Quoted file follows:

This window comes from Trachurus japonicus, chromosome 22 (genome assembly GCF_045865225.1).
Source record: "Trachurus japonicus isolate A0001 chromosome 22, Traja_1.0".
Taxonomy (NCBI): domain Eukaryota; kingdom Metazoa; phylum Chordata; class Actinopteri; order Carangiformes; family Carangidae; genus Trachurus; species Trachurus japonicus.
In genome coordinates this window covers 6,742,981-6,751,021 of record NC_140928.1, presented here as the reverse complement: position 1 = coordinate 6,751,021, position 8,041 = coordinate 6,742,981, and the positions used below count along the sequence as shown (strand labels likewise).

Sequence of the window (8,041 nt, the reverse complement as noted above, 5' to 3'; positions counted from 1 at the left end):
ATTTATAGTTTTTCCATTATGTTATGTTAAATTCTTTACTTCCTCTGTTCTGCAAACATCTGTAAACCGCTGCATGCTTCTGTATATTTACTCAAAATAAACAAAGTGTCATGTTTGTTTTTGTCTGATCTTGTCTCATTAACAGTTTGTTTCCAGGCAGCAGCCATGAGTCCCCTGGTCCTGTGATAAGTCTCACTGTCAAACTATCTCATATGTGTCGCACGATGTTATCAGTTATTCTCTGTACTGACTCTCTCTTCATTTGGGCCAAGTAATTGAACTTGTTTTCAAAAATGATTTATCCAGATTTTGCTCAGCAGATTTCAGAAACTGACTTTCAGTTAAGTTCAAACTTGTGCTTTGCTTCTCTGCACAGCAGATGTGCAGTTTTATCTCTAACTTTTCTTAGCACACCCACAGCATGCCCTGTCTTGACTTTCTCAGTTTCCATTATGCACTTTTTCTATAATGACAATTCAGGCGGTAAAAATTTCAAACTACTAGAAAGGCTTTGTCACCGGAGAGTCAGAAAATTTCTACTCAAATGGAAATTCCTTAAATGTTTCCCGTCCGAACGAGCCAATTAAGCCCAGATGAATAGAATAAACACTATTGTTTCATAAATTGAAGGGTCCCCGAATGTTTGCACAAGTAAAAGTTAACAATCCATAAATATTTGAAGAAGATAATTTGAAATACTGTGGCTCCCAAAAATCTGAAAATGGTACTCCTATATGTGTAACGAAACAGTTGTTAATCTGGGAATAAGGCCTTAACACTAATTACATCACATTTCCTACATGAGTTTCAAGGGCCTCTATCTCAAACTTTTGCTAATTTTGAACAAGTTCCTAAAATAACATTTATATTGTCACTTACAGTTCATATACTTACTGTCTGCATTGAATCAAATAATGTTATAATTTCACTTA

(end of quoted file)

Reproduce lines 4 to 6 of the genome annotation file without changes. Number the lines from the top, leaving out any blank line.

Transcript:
In genome coordinates this window covers 6,742,981-6,751,021 of record NC_140928.1, presented here as the reverse complement: position 1 = coordinate 6,751,021, position 8,041 = coordinate 6,742,981, and the positions used below count along the sequence as shown (strand labels likewise).

Sequence of the window (8,041 nt, the reverse complement as noted above, 5' to 3'; positions counted from 1 at the left end):
ATTTATAGTTTTTCCATTATGTTATGTTAAATTCTTTACTTCCTCTGTTCTGCAAACATCTGTAAACCGCTGCATGCTTCTGTATATTTACTCAAAATAAACAAAGTGTCATGTTTGTTTTTGTCTGATCTTGTCTCATTAACAGTTTGTTTCCAGGCAGCAGCCATGAGTCCCCTGGTCCTGTGATAAGTCTCACTGTCAAACTATCTCATATGTGTCGCACGATGTTATCAGTTATTCTCTGTACTGACTCTCTCTTCATTTGGGCCAAGTAATTGAACTTGTTTTCAAAAATGATTTATCCAGATTTTGCTCAGCAGATTTCAGAAACTGACTTTCAGTTAAGTTCAAACTTGTGCTTTGCTTCTCTGCACAGCAGATGTGCAGTTTTATCTCTAACTTTTCTTAGCACACCCACAGCATGCCCTGTCTTGACTTTCTCAGTTTCCATTATGCACTTTTTCTATAATGACAATTCAGGCGGTAAAAATTTCAAACTACTAGAAAGGCTTTGTCACCGGAGAGTCAGAAAATTTCTACTCAAATGGAAATTCCTTAAATGTTTCCCGTCCGAACGAGCCAATTAAGCCCAGATGAATAGAATAAACACTATTGTTTCATAAATTGAAGGGTCCCCGAATGTTTGCACAAGTAAAAGTTAACAATCCATAAATATTTGAAGAAGATAATTTGAAATACTGTGGCTCCCAAAAATCTGAAAATGGTACTCCTATATGTGTAACGAAACAGTTGTTAATCTGGGAATAAGGCCTTAACACTAATTACATCACATTTCCTACATGAGTTTCAAGGGCCTCTATCTCAAACTTTTGCTAATTTTGAACAAGTTCCTAAAATAACATTTATATTGTCACTTACAGTTCATATACTTACTGTCTGCATTGAATCAAATAATGTTATAATTTCACTTA